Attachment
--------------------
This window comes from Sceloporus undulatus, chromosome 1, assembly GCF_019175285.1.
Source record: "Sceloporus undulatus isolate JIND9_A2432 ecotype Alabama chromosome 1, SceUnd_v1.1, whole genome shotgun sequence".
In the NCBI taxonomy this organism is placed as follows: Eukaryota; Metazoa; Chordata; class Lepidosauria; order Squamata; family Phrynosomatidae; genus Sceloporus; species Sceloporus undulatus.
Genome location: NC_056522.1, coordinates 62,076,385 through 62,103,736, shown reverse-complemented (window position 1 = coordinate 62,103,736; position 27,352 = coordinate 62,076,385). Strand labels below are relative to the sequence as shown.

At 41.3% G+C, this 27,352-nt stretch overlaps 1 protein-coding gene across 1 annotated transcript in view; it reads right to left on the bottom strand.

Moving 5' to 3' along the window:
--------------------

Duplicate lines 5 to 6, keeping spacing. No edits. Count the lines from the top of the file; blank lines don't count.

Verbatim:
At 41.3% G+C, this 27,352-nt stretch overlaps 1 protein-coding gene across 1 annotated transcript in view; it reads right to left on the bottom strand.

Moving 5' to 3' along the window: